Recently we had a major version upgrade in our Healthcare project built using Ruby on Rails, We migrated from Rails 4.1.8 to 5.2.3 version, which is considered to be a major version upgrade and our application is 5 years old baby, you know with loads of fantastic well matured features.
I would like to share how we managed this version upgrade from QA perspective with a planned and nice(I and our team believe) process in our project.
Created the google sheet and divide the functionality into 6 phases with the name of DarkHorse, MR. Spy, DropStone, SofaKing, TakeAway, Thrasher
Wondering what these names are ? Nothing fancy, We came up with these different names just to make it interesting (you know our scrum master really liked it and some did not), and we fixed the internal release date for every phase. End of every phase a new build will be pushed to the test environment.
After Epic, need to create the Version for tracking the issues, it will help us for Releases.
We use Zephyr for managing all the Test cases.
- Create the New Test Cycle and mention the version name
- Create a Cycle(I named it as Regression Testing)
- Pull the Test cases into the Cycle
- Add to the parent case
Once the functionality is ready for testing, open the Test case and execute it step by step, In case of any bugs found change the execution status to FAIL.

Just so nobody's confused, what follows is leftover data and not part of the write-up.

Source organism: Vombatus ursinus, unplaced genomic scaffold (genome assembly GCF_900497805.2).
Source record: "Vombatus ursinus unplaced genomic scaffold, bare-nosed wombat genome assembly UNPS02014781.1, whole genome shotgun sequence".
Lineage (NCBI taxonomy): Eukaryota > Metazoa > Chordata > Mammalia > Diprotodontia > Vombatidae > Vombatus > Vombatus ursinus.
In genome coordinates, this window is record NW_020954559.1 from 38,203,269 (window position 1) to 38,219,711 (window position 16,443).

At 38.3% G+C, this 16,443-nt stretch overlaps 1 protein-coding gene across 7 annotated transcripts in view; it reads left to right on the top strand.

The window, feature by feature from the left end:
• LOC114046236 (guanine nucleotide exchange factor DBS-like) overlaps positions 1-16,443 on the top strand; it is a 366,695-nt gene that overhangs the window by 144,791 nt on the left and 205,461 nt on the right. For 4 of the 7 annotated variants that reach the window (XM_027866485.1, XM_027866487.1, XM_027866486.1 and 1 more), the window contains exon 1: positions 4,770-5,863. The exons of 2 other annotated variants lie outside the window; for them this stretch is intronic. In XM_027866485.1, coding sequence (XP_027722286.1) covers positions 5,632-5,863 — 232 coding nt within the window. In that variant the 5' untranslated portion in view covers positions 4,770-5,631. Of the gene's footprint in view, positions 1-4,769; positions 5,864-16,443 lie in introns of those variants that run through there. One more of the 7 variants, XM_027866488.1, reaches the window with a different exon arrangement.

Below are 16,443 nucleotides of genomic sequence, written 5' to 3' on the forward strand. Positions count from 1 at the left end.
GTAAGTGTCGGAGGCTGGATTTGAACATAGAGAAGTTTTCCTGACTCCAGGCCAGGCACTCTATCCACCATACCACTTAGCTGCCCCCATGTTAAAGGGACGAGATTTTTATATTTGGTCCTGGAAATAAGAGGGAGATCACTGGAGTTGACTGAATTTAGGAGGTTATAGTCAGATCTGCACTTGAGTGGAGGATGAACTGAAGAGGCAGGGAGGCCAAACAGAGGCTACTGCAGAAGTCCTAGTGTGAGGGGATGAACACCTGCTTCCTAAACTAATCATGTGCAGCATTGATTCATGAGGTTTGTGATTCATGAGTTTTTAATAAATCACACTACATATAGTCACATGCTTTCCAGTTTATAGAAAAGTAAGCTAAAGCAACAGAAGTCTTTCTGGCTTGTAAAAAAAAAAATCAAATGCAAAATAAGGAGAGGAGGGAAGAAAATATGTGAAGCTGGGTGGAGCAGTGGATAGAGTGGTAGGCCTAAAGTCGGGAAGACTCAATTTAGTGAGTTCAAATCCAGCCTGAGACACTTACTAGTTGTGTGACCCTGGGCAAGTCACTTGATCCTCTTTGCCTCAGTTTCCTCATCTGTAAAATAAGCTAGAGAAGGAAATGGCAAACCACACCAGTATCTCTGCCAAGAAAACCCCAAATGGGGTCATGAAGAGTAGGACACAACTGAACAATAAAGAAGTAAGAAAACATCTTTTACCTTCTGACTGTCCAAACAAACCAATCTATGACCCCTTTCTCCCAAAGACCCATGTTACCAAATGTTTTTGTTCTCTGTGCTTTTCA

Create a Bug -> Add to parent case -> Link it with the current version -> Add Epic -> Add Label
Once functionality is working fine and verified by the QA team, move the ticket to user acceptance testing, on approval by UAT team move to done. Now the ticket is ready for production deployment , prepare a checklist for the ticket.
We have a column called Release to track the entire tickets relates to an epic based on the version with the below listed information. Which will give a very nice insight about the release.
- Start Date, End Date and Description of the Version
- Number of Issues
- Issues done
- Issues in progress
- Issues to do
So far we have discussed on how to walk, will explain more on how to run in my next blog.
Please do share the process you follow in your projects as comments.